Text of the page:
"Her. Not very good, I imagine, unless she's been rescued already. We tried—"
"I'll just put 'unknown' ... "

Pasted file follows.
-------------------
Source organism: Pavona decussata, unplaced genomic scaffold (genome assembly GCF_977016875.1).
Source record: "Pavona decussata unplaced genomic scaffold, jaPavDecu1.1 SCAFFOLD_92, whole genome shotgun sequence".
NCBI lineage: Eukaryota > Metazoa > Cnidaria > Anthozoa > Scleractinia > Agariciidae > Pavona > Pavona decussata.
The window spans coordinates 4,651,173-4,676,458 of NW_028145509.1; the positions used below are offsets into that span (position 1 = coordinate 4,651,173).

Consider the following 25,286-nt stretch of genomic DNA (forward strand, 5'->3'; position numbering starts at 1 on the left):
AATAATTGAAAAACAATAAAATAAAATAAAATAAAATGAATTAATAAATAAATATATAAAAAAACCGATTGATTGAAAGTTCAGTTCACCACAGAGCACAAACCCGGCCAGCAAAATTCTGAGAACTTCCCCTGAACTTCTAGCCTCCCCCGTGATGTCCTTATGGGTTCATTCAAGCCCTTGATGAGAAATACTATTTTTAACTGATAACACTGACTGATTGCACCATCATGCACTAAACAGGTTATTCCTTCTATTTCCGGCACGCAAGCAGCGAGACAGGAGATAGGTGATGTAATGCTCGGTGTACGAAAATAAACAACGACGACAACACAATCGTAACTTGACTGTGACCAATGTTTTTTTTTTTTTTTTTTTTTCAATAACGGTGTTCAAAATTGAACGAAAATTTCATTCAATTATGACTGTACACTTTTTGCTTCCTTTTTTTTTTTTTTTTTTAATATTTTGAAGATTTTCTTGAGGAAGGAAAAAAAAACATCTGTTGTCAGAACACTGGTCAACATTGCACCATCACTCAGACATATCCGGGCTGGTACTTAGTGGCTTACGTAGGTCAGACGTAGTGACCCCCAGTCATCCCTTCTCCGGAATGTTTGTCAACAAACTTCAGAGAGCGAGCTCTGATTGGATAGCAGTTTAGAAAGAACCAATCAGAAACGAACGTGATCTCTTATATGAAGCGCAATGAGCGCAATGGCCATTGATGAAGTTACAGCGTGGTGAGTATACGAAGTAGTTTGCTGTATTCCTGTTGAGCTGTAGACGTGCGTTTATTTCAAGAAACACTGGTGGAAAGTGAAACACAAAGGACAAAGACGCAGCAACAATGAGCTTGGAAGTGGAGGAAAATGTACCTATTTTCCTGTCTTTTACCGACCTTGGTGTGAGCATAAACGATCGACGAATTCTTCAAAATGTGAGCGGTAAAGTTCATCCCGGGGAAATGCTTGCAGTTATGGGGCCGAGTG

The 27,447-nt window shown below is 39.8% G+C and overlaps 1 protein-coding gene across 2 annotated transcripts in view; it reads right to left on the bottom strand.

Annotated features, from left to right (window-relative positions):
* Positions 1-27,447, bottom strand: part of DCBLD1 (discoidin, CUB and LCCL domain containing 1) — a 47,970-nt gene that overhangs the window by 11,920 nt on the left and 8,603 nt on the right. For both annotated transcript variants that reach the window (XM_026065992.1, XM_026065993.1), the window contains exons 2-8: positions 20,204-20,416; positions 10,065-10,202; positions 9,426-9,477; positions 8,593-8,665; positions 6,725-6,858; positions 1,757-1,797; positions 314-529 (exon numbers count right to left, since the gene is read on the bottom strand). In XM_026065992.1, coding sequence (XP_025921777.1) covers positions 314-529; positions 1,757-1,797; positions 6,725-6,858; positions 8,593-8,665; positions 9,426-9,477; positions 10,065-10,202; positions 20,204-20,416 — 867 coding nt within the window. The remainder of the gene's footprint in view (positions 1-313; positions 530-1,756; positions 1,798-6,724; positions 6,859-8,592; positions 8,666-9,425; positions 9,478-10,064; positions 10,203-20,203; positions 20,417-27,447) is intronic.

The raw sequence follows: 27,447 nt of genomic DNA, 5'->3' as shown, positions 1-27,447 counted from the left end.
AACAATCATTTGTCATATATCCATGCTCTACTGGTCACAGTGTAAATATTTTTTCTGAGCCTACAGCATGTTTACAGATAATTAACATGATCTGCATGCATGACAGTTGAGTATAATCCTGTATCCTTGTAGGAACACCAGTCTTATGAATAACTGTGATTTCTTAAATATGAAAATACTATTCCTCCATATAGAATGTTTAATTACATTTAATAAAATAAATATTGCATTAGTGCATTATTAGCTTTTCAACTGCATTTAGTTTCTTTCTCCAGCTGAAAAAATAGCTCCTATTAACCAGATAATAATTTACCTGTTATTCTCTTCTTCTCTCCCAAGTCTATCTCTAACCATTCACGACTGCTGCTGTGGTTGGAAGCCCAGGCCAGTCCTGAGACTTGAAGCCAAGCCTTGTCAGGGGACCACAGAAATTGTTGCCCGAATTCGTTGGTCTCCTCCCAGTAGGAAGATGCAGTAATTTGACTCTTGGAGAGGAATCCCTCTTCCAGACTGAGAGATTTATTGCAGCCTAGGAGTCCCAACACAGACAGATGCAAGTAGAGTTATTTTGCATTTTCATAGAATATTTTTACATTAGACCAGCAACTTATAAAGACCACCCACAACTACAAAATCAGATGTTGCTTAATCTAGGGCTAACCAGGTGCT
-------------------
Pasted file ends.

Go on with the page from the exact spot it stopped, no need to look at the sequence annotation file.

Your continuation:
And finally the day ends. I sit in my mother's office and scroll through hundreds of photographs of rescued cats. That one there, in a shelter in Gonzales, La., has the right markings, but her head is averted (pettishly?) and I can't see the telltale scowl. In any case, I e-mail the shelter, then go home to another bleary night of TV. One hopes, at least, to find the baby in decent fettle. Tomorrow her hectic journey continues, as she and my wife fly to North Carolina to visit my mother-in-law (a fellow evacuee) and her family, then back to Gainesville, where a kind friend has offered us the use of her apartment through November. As for me, I'll stay here in Norman for the next couple of weeks, alone—working on my book, pursuing insurance claims, going to Wal-Mart, and pausing to gaze now and then at a photograph of my baby daughter in our old home, sitting in a nursery that no longer exists.